Ypsilanti school board rejects proposed closure of middle school, waits for deficit elimination plan
For years, Ypsilanti school board members have discussed when they might draw a line in the sand and refuse to cut services from the district’s budget.
They may have reached that point during Monday night’s school board meeting.
Presented with a proposed deficit elimination plan that included a number of drastic measures — such as cutting custodians' salaries by 12.5 percent, closing Ypsilanti Middle School and incorporating the seventh and eighth grades into Ypsilanti High School — board members said the plan simply isn't feasible.
“I can’t do it. I’m sorry,” board President David Bates said of the potential salary cuts for district employees. “I think it’s absolutely outrageous that the only way to balance the budget is to take away one-fifth of what everyone earns. It’s just obscene.”
Chief Financial Officer David Houle presented the board with a proposed plan to eliminate an anticipated $26 million budget deficit that could develop in the next four years.
AnnArbor.com file photo
The proposal that rankled members of the community and the board the most was the idea of moving the seventh and eighth grades to Ypsilanti High School and closing the middle school. Houle said the move would save the district about $2 million in the next four years if the building closed before the 2012-13 school year.
The district closed East Middle School and Chapelle Elementary School at the end of the 2009-10 school year to save money.
Closing the only remaining middle school was a measure the board outright rejected.
“The closing of the middle school, that’s off the table,” Vice President Floyd Brumfield said. “We haven’t voted, but I’m just noticing the nodding heads and how people are speaking.”
Six parents spoke to board members during the public comment portion of the meeting, expressing misgivings over closing the middle school.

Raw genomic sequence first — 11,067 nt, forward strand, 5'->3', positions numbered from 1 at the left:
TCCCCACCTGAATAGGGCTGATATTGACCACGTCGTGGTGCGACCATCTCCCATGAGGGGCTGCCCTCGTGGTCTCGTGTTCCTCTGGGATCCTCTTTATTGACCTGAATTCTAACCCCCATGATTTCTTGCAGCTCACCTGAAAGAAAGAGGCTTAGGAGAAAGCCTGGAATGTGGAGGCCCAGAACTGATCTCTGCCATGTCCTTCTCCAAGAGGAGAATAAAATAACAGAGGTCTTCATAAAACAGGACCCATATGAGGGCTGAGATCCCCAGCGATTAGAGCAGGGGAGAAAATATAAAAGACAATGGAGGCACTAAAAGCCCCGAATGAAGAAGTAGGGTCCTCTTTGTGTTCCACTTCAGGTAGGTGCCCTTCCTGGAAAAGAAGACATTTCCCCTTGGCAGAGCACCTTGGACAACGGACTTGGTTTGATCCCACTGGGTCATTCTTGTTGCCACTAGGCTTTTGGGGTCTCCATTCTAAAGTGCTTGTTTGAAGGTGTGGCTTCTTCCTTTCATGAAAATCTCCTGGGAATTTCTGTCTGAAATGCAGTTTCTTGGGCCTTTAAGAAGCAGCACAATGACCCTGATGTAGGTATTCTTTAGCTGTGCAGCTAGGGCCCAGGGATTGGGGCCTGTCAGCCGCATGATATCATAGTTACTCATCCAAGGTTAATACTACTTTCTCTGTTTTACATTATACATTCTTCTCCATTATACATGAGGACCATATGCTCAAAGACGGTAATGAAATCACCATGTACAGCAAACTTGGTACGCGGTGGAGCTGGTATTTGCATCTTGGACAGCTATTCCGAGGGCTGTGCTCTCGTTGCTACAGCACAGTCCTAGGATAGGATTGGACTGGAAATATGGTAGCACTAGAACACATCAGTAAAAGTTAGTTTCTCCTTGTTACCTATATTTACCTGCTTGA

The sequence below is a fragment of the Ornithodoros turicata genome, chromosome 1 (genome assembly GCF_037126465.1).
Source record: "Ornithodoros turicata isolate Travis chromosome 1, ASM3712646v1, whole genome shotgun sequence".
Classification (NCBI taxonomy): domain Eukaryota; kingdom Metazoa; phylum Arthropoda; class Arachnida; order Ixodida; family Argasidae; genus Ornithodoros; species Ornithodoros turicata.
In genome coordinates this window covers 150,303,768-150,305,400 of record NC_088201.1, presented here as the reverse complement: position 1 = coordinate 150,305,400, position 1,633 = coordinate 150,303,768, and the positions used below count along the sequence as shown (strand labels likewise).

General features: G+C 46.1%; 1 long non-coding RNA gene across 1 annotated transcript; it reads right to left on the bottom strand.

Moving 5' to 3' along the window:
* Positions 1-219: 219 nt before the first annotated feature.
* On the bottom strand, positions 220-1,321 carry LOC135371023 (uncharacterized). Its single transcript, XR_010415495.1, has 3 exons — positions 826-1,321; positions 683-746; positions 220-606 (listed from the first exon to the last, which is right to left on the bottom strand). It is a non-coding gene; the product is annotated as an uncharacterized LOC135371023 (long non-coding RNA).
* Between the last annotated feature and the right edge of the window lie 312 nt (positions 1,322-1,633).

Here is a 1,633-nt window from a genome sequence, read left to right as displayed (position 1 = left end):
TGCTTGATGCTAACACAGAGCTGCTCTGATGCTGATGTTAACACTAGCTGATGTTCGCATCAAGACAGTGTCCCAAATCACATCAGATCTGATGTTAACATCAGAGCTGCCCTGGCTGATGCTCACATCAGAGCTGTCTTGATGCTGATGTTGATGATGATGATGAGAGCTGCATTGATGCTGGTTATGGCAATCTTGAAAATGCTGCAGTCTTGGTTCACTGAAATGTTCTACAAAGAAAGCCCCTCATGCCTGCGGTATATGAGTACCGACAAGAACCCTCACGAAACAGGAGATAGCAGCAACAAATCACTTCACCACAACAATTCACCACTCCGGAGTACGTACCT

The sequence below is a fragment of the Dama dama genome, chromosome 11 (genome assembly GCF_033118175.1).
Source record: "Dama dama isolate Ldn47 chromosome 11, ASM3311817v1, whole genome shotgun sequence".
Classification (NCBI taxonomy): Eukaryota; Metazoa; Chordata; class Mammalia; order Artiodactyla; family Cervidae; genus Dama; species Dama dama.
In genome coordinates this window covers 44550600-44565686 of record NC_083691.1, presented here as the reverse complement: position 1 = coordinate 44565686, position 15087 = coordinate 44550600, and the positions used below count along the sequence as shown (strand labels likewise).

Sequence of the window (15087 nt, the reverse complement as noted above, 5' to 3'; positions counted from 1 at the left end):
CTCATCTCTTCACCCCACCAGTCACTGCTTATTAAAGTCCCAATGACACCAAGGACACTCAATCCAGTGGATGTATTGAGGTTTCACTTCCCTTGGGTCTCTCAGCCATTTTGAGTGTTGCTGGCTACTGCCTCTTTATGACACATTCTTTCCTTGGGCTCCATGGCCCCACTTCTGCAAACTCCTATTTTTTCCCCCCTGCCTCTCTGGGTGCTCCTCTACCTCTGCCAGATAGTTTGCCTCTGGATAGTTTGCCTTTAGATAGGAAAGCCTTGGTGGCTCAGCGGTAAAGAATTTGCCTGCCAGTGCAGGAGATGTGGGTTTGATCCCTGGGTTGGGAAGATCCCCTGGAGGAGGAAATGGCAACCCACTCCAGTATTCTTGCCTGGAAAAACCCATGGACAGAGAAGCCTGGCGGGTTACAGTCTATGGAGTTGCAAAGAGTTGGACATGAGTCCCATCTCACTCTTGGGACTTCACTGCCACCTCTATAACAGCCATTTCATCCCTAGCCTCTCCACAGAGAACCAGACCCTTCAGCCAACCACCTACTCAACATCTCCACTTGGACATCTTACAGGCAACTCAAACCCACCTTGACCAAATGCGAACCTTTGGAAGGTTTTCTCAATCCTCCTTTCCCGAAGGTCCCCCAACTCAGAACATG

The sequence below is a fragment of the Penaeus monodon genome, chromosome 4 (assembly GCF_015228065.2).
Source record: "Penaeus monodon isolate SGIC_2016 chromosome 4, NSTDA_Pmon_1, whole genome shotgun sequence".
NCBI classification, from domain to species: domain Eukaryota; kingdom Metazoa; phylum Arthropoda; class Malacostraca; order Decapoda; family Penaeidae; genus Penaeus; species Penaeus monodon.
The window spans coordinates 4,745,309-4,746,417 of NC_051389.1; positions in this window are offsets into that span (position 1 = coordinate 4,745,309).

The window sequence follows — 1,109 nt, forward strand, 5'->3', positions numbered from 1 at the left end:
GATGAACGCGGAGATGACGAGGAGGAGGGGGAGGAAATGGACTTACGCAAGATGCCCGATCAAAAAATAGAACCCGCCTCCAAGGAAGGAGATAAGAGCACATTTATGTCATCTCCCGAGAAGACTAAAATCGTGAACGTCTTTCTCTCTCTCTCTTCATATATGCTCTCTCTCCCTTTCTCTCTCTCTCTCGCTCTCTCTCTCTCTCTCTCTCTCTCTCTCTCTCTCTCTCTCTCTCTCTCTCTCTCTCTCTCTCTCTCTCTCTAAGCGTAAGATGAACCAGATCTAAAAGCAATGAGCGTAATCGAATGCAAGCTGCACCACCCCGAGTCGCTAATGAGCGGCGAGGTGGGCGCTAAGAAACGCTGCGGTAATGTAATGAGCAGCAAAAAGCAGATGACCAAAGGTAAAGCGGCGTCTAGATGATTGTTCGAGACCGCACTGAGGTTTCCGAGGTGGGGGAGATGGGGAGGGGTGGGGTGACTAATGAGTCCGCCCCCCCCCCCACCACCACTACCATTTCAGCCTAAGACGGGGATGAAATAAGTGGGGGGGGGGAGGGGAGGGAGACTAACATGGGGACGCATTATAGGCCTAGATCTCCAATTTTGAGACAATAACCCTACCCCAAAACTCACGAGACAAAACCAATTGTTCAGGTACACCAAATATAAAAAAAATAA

Daisy Mull, who has three children attending Ypsilanti schools, said her daughter, who is in fifth grade at Erickson Elementary School, looked at her “nearly with fear in her eyes” when Mull told her she might be at the high school when she enters seventh grade.
“If you do this, parents will leave the district,” she said. “I will pull her from the district. I have tried real hard to be a cheerleader for the district, and it’s really hard for me to say that.”
Maria Cotera said parents would begin pulling their children out of Ypsilanti schools at the beginning of sixth grade to attend Ann Arbor schools if the measure was approved.
She said the district simply couldn't continue cutting services due to the number of students who would leave and the amount of funding those losses could cost the district.
“We said it last year and we will do it again: The district is acting like the only strategy they can take is cutting essential services,” she said.
Among the other potential cuts in the deficit elimination plan, along with Houle's estimated savings:
- Eliminating athletics, which would save about $2 million over four years.
- Eliminating transportation completely, which would save about $8 million.
- Eliminating just one tier of transportation — either the secondary busing runs or the elementary busing runs — which would save about $4 million.
- A number of cuts to benefits for administrators and principals.
Trustees asked Houle to present another version of the plan at a board district operations committee meeting at 5:30 p.m. Jan. 17 at the East Middle School building. The meeting is open to the public.
The district has to turn a plan over to the state by Jan. 25.
Trustee Andy Fanta said he would like to see a version of the plan that defunded athletics and did not close the middle school. He said the district may be able to go to community leaders and businesses to find sponsors to keep athletic programs in the schools.
He said it was no longer possible for the district to cut its way to solvency.
“We’re not asking the right kinds of questions when addressing this budget,” he said. “We’re focusing on cutting, cutting, cutting. We’re not focusing on what we’re doing and what kind of district we want, and we’re not answering the parents who are asking those type of questions.”
Kyle Feldscher covers K-12 education for AnnArbor.com. He can be reached at firstname.lastname@example.org.